So far, in parts 1 and 2, we have discussed active self-programming, whether positive or negative. As noted in closing of part 2, what I really wanted to discuss is the impact of passive programming on our personal realities. About the same time I had the James Taylor revelation, I began reading, “Thinking fast and Slow,” by Daniel Kahneman. I had considered pasting a short description/review from Amazon, but as each of those I read approached their praise from a different angle, I might as well write my own. In “ Thinking Fast and Slow,” Daniel Kahneman draws upon decades of research in psychology to explain to the reader how our minds work and how our decisions may be influenced by seemingly minute changes in our environment (wow, I’m surprisingly articulate at times). Without denying the notion of free will, Kahneman makes the reader question the true degree of free will exercised especially when making simple decisions.
If we once again, briefly, return to parts 1 and 2 and the discussion of active self programming we recall that an entire industry has developed around the concept of positive self programming for success in our personal, interpersonal, and professional endeavors. If we accept that positive reinforcement can positively affect our lives then it is not much of a leap to accept that negative programming can be similarly impacting. Additionally, most of us can recall a time when we have actively pursued one or the other. Let’s not get defensive here. Sometimes you have to get a little dirty to know when you are clean.
What I drew from Kahneman’s book was a renewed attentiveness to the constant attempts at passive programming that surround us thus impacting our view of the world around us, our version of reality. I was discussing this with a friend over coffee and he recalled something from a book he had read on the topic. I apologize for not being able to site the book, but am content with not citing this as my own. Essentially, we all view life through a lens; in this case we can look at it as a window. I am a little uncomfortable with this as it seems to create a separation between the viewer and the world, but it works for this analogy. Everything we experience becomes a sticker that we place on this window with varying levels on opacity. These stickers obscure (or possible clarify) our vision, the way we see the world. Should a new experience conflict with one already posted the original sticker may be modified or replaced. Intrinsic to this is an acceptance that our views of the world are impacted by our experience. We must therefore accept that our experience, everything we see, do, or feel, is personal. Taken together, everything we experience impacts our view of the world. As the complete measure of all of our experiences is personal, then we must accept that, though we may share much, our personal view of the world, the window that we all look through, or our personal reality, which is based both on active and passive programming/experience is independent.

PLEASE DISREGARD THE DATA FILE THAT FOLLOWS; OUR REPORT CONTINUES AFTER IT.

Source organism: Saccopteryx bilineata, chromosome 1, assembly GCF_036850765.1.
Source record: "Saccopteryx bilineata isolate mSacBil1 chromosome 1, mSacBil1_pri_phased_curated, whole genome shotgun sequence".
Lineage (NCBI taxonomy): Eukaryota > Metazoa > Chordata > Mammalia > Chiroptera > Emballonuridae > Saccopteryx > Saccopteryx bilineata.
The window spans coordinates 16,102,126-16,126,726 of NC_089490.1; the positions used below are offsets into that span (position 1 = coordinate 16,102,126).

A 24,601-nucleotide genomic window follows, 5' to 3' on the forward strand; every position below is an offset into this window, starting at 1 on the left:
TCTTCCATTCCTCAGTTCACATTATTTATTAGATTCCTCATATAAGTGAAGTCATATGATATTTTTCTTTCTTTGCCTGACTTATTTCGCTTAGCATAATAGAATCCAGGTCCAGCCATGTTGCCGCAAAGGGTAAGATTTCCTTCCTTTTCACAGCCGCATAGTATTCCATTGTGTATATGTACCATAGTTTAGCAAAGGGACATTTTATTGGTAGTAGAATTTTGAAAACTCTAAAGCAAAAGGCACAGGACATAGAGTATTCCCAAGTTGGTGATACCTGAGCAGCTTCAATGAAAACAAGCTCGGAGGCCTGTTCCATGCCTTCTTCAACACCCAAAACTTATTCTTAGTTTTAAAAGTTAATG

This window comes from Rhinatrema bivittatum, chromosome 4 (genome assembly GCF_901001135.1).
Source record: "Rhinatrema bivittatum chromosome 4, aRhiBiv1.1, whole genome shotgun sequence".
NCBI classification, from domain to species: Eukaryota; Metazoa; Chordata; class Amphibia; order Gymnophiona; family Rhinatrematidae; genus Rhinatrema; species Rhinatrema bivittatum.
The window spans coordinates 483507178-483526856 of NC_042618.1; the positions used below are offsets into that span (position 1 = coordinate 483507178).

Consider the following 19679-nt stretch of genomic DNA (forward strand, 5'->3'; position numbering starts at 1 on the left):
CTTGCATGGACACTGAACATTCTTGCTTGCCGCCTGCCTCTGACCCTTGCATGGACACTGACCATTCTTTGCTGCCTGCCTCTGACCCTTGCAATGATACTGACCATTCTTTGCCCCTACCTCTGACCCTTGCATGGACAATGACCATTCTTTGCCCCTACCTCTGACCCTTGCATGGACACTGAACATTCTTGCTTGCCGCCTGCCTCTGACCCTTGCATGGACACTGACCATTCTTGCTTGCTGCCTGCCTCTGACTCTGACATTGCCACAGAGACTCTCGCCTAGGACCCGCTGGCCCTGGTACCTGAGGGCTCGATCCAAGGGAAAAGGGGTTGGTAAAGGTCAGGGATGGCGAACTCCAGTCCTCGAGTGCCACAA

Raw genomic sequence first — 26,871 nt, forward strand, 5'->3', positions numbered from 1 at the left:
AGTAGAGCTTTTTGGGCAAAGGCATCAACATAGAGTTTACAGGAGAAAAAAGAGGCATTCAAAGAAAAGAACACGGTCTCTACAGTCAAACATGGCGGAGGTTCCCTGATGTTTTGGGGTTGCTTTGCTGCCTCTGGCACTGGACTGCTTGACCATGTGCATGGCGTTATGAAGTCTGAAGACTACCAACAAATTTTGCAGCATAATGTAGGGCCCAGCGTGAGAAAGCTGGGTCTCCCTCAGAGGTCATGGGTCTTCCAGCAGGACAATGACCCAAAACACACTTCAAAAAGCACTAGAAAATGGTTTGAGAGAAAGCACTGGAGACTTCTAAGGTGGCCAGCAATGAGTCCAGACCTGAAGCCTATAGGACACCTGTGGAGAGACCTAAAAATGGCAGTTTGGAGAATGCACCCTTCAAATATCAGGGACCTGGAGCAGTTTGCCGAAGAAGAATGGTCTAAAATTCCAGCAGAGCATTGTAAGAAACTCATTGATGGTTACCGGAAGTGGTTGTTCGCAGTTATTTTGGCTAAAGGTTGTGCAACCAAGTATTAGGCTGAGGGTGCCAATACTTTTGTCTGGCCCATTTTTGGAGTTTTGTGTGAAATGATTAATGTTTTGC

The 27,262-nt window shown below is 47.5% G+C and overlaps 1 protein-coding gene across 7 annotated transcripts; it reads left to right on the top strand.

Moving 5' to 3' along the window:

So, as I want to come to some sort of conclusion, though I may revisit this topic from time to time, we should make an attempt to consider what is truly impacting our decisions, even the simple one now and then. We should think about the situations that we put ourselves in that my conflict with our positive goals and think about why we are there. We should think about the things we say and do that not only impact the lives of others but also ourselves, and take a second to consider why we said it and/or why we did it. I’m not advocating a life of constant reflection; I honestly believe that we are here at some level to enjoy ourselves. However, it might be interesting to note whether we are actually having fun or if we are playing a part, a character from a book, a movie, or a commercial.
“If you don’t know where you are going, you might wind up someplace else.” ― Yogi Berra
Thanks for stopping by.
Wednesday, February 26, 2014